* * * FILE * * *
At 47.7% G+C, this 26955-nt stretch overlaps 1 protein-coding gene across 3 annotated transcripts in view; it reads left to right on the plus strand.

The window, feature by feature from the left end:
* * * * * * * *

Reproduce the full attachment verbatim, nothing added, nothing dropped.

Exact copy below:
At 47.7% G+C, this 26955-nt stretch overlaps 1 protein-coding gene across 3 annotated transcripts in view; it reads left to right on the plus strand.

The window, feature by feature from the left end: